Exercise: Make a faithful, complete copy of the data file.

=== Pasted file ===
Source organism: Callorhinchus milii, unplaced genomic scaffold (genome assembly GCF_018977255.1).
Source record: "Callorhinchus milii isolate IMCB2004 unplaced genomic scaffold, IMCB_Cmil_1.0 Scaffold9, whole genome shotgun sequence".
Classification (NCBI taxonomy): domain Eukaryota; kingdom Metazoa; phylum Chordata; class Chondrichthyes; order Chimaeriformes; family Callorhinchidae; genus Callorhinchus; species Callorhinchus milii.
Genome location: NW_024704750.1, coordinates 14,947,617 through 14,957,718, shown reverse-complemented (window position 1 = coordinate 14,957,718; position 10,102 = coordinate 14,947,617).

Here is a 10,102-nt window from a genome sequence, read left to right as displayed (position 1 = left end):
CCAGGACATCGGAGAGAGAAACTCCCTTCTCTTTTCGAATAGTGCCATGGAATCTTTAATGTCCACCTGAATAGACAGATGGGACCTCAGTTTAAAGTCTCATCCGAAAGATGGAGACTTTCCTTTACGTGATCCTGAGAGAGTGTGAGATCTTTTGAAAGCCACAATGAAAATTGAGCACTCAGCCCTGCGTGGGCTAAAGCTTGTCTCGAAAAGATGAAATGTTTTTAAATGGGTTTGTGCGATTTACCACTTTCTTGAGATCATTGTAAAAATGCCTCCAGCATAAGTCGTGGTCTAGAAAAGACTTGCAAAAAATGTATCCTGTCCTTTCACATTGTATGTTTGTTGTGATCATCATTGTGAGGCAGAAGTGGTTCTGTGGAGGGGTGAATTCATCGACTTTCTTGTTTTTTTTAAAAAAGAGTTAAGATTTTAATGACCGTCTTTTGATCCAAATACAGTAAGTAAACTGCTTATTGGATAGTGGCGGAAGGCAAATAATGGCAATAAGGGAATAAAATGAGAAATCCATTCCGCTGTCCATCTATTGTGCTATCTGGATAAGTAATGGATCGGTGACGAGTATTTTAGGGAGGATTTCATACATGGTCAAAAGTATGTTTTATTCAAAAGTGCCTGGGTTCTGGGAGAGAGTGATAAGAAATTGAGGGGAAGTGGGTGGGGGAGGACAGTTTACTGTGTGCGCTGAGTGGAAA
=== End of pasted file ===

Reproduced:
Source organism: Callorhinchus milii, unplaced genomic scaffold (genome assembly GCF_018977255.1).
Source record: "Callorhinchus milii isolate IMCB2004 unplaced genomic scaffold, IMCB_Cmil_1.0 Scaffold9, whole genome shotgun sequence".
Classification (NCBI taxonomy): domain Eukaryota; kingdom Metazoa; phylum Chordata; class Chondrichthyes; order Chimaeriformes; family Callorhinchidae; genus Callorhinchus; species Callorhinchus milii.
Genome location: NW_024704750.1, coordinates 14,947,617 through 14,957,718, shown reverse-complemented (window position 1 = coordinate 14,957,718; position 10,102 = coordinate 14,947,617).

Here is a 10,102-nt window from a genome sequence, read left to right as displayed (position 1 = left end):
CCAGGACATCGGAGAGAGAAACTCCCTTCTCTTTTCGAATAGTGCCATGGAATCTTTAATGTCCACCTGAATAGACAGATGGGACCTCAGTTTAAAGTCTCATCCGAAAGATGGAGACTTTCCTTTACGTGATCCTGAGAGAGTGTGAGATCTTTTGAAAGCCACAATGAAAATTGAGCACTCAGCCCTGCGTGGGCTAAAGCTTGTCTCGAAAAGATGAAATGTTTTTAAATGGGTTTGTGCGATTTACCACTTTCTTGAGATCATTGTAAAAATGCCTCCAGCATAAGTCGTGGTCTAGAAAAGACTTGCAAAAAATGTATCCTGTCCTTTCACATTGTATGTTTGTTGTGATCATCATTGTGAGGCAGAAGTGGTTCTGTGGAGGGGTGAATTCATCGACTTTCTTGTTTTTTTTAAAAAAGAGTTAAGATTTTAATGACCGTCTTTTGATCCAAATACAGTAAGTAAACTGCTTATTGGATAGTGGCGGAAGGCAAATAATGGCAATAAGGGAATAAAATGAGAAATCCATTCCGCTGTCCATCTATTGTGCTATCTGGATAAGTAATGGATCGGTGACGAGTATTTTAGGGAGGATTTCATACATGGTCAAAAGTATGTTTTATTCAAAAGTGCCTGGGTTCTGGGAGAGAGTGATAAGAAATTGAGGGGAAGTGGGTGGGGGAGGACAGTTTACTGTGTGCGCTGAGTGGAAA